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What the White Sox Lineup Should Look Like


Mark Gonzales has the latest on Ozzie Guillen’s nutty lineup musings, featuring Omar Vizquel leading off against “tough lefties”. Ah, I can see Gameday already. In Play: Outs.

So what does the optimal White Sox lineup look like? In “The Book” we are given some guidance for creating the ideal lineup that flies in the face of traditional assumptions.

  • Your three best hitters should bat somewhere in the #1, #2 and #4 slots. Your fourth and fifth best hitters should occupy the #3 and #5 spots. The #1 and #2 hitters should be players who walk more than the #5 and #5 slots. #6-#9 hitters should follow in order of quality.
  • The #3 hitter will face the most double-play situations.
  • Leverage your good baserunners by putting them in front of good hitters, especially singles or doubles hitters.
  • At most, a team gains about a win if they use the optimal lineup. Batting orders just aren’t all they are cracked up to be.

You can read more on lineup optimization here. Let’s just get down to the nitty-gritty. These are the Sox’s CHONE projections, and I did some split regression to get their wOBA versus LHP and RHP.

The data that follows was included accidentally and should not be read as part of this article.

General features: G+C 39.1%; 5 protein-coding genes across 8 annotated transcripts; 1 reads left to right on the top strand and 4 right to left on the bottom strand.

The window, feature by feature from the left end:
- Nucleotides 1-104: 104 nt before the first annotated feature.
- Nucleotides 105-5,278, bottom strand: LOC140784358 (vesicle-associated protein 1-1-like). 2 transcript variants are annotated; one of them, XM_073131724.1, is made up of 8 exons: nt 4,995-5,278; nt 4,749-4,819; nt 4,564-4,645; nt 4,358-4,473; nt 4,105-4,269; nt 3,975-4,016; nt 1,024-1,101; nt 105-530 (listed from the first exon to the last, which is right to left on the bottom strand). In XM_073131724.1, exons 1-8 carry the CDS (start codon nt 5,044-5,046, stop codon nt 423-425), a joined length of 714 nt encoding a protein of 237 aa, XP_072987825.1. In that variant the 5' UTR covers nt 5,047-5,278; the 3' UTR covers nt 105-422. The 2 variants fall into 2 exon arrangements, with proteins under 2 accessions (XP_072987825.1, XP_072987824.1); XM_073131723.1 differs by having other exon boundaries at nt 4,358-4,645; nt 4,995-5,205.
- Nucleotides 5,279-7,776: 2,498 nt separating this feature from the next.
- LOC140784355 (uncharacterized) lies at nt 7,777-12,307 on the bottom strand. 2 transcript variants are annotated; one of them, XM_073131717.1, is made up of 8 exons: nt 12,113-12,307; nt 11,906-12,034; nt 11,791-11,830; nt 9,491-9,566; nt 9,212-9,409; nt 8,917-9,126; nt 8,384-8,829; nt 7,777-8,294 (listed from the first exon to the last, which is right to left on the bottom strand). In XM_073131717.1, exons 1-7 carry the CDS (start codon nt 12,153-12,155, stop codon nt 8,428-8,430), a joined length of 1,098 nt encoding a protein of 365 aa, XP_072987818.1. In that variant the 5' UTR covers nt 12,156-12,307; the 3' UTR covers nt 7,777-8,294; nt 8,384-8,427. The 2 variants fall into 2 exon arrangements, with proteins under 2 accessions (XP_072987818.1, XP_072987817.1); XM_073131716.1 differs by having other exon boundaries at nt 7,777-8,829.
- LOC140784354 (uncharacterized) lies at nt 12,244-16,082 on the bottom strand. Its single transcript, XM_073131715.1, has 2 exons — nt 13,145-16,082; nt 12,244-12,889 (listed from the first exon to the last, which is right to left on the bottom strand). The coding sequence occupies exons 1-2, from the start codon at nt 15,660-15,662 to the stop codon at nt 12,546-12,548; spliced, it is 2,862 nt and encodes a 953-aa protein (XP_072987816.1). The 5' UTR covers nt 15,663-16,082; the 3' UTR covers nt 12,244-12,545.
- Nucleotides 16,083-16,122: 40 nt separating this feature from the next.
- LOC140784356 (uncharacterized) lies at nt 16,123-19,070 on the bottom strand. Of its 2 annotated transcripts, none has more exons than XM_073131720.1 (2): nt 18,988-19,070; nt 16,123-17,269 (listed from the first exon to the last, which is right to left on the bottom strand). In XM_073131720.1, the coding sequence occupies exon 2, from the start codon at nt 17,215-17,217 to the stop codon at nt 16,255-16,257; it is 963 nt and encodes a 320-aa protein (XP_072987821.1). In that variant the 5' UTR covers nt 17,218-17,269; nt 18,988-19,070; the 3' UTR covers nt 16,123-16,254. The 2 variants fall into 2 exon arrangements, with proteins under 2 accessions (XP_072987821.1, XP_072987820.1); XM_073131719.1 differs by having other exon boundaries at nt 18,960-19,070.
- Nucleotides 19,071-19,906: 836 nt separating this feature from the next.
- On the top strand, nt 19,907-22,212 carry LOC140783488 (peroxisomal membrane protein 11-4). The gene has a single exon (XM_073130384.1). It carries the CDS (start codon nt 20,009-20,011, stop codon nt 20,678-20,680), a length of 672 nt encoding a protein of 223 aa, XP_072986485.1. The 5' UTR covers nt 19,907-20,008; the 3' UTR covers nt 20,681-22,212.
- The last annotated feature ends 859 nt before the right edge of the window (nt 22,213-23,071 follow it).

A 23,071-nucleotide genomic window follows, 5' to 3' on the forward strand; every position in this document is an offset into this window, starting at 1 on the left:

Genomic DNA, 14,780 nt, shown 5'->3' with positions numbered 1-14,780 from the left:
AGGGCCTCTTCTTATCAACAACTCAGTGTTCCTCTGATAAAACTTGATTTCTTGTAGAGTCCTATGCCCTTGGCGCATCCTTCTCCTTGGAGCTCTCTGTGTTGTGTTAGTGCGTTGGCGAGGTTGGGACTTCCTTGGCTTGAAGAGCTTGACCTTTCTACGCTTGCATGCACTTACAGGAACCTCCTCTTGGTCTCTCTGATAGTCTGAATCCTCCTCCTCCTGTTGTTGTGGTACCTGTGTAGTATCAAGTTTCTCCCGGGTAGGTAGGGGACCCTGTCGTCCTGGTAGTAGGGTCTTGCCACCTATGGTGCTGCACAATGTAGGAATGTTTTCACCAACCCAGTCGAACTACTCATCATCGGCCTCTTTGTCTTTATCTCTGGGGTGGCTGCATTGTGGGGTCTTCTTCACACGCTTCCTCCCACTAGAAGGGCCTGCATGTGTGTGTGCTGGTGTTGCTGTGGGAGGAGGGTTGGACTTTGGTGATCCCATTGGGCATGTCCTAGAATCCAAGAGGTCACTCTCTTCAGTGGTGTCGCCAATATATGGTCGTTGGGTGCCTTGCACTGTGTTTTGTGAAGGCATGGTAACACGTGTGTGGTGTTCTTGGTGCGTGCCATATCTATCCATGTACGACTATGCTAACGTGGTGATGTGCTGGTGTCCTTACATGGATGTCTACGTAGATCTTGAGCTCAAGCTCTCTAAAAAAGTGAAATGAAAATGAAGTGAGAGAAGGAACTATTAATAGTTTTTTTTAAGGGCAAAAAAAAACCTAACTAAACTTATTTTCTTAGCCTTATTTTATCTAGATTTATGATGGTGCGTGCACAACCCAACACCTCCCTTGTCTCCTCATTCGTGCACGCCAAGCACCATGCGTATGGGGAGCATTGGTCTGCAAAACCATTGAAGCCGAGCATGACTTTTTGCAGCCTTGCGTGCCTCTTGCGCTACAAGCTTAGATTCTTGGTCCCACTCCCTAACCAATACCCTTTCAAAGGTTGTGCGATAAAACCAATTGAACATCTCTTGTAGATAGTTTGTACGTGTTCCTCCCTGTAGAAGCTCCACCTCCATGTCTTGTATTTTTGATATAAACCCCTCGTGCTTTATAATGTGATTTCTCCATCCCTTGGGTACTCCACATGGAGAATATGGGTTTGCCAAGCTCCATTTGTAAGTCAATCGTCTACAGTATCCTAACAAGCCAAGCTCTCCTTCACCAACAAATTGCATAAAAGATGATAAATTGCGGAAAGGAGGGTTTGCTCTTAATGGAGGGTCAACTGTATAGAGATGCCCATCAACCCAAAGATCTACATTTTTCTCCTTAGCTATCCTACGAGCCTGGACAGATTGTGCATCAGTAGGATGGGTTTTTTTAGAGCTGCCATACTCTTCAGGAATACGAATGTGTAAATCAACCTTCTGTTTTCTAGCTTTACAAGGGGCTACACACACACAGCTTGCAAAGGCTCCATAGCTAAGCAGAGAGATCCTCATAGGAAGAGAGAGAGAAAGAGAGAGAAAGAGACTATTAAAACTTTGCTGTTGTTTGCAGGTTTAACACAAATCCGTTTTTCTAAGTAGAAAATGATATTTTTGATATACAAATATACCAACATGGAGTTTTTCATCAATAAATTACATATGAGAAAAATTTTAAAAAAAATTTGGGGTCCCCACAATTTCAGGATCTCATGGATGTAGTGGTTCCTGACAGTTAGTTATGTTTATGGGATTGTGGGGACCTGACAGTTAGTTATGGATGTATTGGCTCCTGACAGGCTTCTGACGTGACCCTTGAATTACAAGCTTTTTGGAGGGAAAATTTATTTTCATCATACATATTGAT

vs. lhp wOBA vs. rhp wOBA
Beckham 0.366 Beckham 0.344
Konerko 0.377 Konerko 0.348
Rios 0.351 Rios 0.333
Quentin 0.392 Quentin 0.363
Ramirez 0.350 Teahen 0.335
Castro 0.331 Ramirez 0.322
Jones 0.333 Pierzynski 0.322
Teahen 0.311 Jones 0.321
Pierre 0.300 Pierre 0.314

I put Beckham first in both orders because of his willingness to draw a walk, and because Konerko or Quentin at this point have better power, but not by a long shot. Konerko goes #2 for his on-base percentage, while Quentin projects to draw less walks than Konerko but slug more, so he’s easy to slot at #4. Alex Rios is a good fit in the #3 spot, because he’s less of a threat to ground into a double play for a few reasons. First, because of his speed; he should leg out a few ground balls that normally would be double plays. He’ll also strike out over 100 times per year and he hits a good percentage of fly balls. When you’re doing those things, you won’t hit into a ton of DP’s.

Yes, I have Ramon Castro platooning against lefties. CHONE has Pierzynski projected for a .292 wOBA against lefties after I regress his splits, while Castro projects to hit them pretty well. Because Jones is such an all-or-nothing slugger, Alexei’s speed is better leveraged in front of Castro, even though Jones projects to be a slightly better overall hitter.

This is probably another post for another day, but Alexei does not need to be platooned. 292 plate appearances is just not enough to tell us what his true skill platoon skill level is. I don’t think I have to tell you that platooning him with the charred remains of Omar Vizquel is just plain stupid, let alone leading him off. Also notably absent: Kotsay.

So there you have it. The lineup is already going to be a bit unconventional (as in bad), so why not get the most out of it they can? It’s doubtful we’ll ever see this proposed lineup, but it sure beats anything Ozzie has proposed this spring so far.

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